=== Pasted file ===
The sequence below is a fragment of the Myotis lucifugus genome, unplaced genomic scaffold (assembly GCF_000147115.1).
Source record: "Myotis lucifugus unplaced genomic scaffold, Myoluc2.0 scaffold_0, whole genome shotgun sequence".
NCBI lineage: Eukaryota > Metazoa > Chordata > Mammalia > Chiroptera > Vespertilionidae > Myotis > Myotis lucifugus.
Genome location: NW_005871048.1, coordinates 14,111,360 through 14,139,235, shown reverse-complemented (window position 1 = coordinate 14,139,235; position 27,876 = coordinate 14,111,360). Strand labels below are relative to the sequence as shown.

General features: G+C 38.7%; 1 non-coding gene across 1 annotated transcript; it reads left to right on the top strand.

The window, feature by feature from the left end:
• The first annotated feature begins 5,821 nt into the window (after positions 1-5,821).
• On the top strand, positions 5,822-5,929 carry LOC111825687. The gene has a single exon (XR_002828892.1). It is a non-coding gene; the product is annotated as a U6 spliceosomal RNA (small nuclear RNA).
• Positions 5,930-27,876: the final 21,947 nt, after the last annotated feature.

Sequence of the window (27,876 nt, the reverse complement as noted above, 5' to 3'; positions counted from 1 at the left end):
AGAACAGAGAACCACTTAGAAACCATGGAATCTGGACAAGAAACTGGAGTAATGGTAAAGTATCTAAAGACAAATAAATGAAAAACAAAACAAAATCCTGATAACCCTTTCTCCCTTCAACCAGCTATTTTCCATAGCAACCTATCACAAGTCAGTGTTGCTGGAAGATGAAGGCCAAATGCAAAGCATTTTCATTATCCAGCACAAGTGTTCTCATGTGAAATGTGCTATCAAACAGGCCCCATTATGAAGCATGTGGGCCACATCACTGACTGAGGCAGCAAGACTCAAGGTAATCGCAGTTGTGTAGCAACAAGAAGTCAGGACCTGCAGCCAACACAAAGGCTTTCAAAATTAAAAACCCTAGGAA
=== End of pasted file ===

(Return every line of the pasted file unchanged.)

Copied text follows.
The sequence below is a fragment of the Myotis lucifugus genome, unplaced genomic scaffold (assembly GCF_000147115.1).
Source record: "Myotis lucifugus unplaced genomic scaffold, Myoluc2.0 scaffold_0, whole genome shotgun sequence".
NCBI lineage: Eukaryota > Metazoa > Chordata > Mammalia > Chiroptera > Vespertilionidae > Myotis > Myotis lucifugus.
Genome location: NW_005871048.1, coordinates 14,111,360 through 14,139,235, shown reverse-complemented (window position 1 = coordinate 14,139,235; position 27,876 = coordinate 14,111,360). Strand labels below are relative to the sequence as shown.

General features: G+C 38.7%; 1 non-coding gene across 1 annotated transcript; it reads left to right on the top strand.

The window, feature by feature from the left end:
• The first annotated feature begins 5,821 nt into the window (after positions 1-5,821).
• On the top strand, positions 5,822-5,929 carry LOC111825687. The gene has a single exon (XR_002828892.1). It is a non-coding gene; the product is annotated as a U6 spliceosomal RNA (small nuclear RNA).
• Positions 5,930-27,876: the final 21,947 nt, after the last annotated feature.

Sequence of the window (27,876 nt, the reverse complement as noted above, 5' to 3'; positions counted from 1 at the left end):
AGAACAGAGAACCACTTAGAAACCATGGAATCTGGACAAGAAACTGGAGTAATGGTAAAGTATCTAAAGACAAATAAATGAAAAACAAAACAAAATCCTGATAACCCTTTCTCCCTTCAACCAGCTATTTTCCATAGCAACCTATCACAAGTCAGTGTTGCTGGAAGATGAAGGCCAAATGCAAAGCATTTTCATTATCCAGCACAAGTGTTCTCATGTGAAATGTGCTATCAAACAGGCCCCATTATGAAGCATGTGGGCCACATCACTGACTGAGGCAGCAAGACTCAAGGTAATCGCAGTTGTGTAGCAACAAGAAGTCAGGACCTGCAGCCAACACAAAGGCTTTCAAAATTAAAAACCCTAGGAA